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Engineering How to seek input on a non-patented invention

  1. Aug 7, 2017 #21

    jedishrfu

    Staff: Mentor

    I agree with @infinitebubble , the Sears case on the wrench invented by an 18yr old working at Sears is a case in point. The lawyer colluded with Sears to defraud him of his invention.
     
  2. Aug 7, 2017 #22
    <<Emphasis added>>
    Documentation won't prevent theft of your idea. Perhaps it might provide evidence that it was stolen. But then be prepared for lengthy expensive legal action.
     
  3. Aug 7, 2017 #23

    jedishrfu

    Staff: Mentor

    I think @infinitebubble meant they can't formally take it from you as opposed to someone stealing your notes and running to a competitor. You must keep your notes them secure and you must document everything so as to prevent them from grabbing your invention.

    This can be especially tricky at a company where you often sign an IP document to say that all ideas and inventions are the company's if developed using company resources, company time or company IP and sometimes extends to company businesses.

    This last one means that even if you are a programmer in Company X working at a computer center and invent a new kind of light bulb, then if Company X is in the business of selling light bulbs they own your idea because you signed that right away when you were hired. You also might have to get their permission before pursuing your idea on your own time.
     
  4. Aug 7, 2017 #24
    But after exhaustive courtroom drama it will be proven without a shadow of doubt it belonged to you as long as documented evidence existed it was originated by you. Many cases have been won because of this existing documentation, dated and signed either by you or other witnesses. Microsoft was one who tried for years using the 'mouse' technology as their own but later proved by a small company in Florida (less than 7 people) who created the mouse technology in court and won against Microsoft and over $250 million dollars plus royalties given to the small company in damages.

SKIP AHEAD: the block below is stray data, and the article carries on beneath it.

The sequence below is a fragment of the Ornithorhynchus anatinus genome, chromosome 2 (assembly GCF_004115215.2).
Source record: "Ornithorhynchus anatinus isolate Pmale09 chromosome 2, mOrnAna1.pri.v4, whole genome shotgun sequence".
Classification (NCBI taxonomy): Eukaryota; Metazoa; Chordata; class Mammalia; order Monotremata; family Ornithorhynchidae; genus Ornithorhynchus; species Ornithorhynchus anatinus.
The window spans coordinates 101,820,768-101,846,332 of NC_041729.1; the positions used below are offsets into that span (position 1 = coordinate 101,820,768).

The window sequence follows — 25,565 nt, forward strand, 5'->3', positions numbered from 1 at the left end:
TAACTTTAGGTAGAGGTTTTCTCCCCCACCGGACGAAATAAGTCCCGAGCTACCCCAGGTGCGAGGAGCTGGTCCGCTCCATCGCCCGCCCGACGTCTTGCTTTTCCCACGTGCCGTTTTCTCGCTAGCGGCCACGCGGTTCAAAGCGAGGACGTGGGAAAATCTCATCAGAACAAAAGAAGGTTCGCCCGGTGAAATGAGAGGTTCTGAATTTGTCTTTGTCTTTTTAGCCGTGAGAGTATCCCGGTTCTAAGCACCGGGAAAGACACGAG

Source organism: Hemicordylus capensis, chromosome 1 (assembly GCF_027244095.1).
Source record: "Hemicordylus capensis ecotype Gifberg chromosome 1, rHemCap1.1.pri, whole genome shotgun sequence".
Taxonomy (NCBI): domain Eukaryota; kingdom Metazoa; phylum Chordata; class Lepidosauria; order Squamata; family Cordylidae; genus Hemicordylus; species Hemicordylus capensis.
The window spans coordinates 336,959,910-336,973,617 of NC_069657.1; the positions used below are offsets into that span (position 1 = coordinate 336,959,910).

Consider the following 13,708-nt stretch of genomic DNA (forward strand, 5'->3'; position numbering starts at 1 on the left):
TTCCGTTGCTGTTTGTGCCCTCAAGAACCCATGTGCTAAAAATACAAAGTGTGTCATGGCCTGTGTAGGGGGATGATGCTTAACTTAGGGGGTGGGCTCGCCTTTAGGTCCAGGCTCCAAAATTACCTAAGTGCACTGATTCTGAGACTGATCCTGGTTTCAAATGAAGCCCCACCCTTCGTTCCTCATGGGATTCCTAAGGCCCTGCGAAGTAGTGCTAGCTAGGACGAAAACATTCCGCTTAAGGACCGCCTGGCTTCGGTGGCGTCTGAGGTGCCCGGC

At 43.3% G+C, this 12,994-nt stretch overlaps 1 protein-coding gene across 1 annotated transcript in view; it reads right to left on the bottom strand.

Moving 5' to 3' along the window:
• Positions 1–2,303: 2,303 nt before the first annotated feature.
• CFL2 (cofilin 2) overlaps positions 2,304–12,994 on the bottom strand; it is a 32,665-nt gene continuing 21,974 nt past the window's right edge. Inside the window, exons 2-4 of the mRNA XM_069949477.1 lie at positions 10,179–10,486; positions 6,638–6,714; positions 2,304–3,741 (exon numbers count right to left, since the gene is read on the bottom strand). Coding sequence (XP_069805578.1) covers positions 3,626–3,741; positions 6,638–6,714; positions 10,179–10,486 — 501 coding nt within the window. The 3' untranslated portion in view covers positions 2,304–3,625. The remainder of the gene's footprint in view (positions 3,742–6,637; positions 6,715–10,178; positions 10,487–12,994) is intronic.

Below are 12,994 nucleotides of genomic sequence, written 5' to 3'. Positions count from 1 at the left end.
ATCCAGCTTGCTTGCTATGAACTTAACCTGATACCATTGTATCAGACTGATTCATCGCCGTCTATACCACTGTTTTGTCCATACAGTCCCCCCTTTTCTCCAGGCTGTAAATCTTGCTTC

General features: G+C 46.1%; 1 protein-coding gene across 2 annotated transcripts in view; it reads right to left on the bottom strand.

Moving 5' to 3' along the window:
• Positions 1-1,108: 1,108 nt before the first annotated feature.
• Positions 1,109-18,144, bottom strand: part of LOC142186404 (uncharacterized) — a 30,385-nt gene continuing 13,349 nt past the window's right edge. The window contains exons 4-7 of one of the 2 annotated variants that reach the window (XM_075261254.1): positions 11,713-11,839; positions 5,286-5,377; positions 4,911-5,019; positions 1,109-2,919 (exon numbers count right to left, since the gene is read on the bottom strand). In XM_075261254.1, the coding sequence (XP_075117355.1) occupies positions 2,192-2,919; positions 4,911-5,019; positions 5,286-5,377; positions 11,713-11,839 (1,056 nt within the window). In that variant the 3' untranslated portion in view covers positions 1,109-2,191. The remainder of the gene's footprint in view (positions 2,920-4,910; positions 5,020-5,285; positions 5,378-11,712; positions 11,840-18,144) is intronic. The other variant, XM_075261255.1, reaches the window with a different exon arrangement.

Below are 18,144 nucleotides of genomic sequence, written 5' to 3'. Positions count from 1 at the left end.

https://www.law360.com/articles/22858/microsoft-sued-again-over-scrolling-mouse

    https://partners.nytimes.com/library/tech/98/12/biztech/articles/16microsoft-mouse.html

    Even with patent disclosures Microsoft stole the mouse technology but still lost to the original inventors in California (Goldtouch Mouse). Such is how documentation of inventors proved to be of upmost importance if one expects to win in court.
     
    Last edited: Aug 7, 2017
  5. Aug 7, 2017 #25

    jedishrfu

    Staff: Mentor

    In contrast, Gordon Gould's case went the other way because the US government had classified his notebooks preventing him from asserting his rights on inventing the laser. Later, when they were declassified he was able to claim the patent but lost much of the potential royalties from it.
     
  6. Aug 7, 2017 #26
    It's important to emphasize that a patent has value only insofar as the inventor or patent owner has the resources to enforce it.
     
  7. Aug 7, 2017 #27

    jedishrfu

    Staff: Mentor

    Again this depends on the patent, there are law firms that will take your case if it is seen as a valuable patent. They will take on the risk and percentage of the what is won. The podcast When Patents Attack talks about a major law firm that represents the little guy, paid him quite well but make a real killing on infringement lawsuits.

    Other times, an obscure patent may save a company from oppressive royalties by canceling out the effect of a litigious patent i.e. By invalidating one or more of its claims and so the inventor gets support that way.
     
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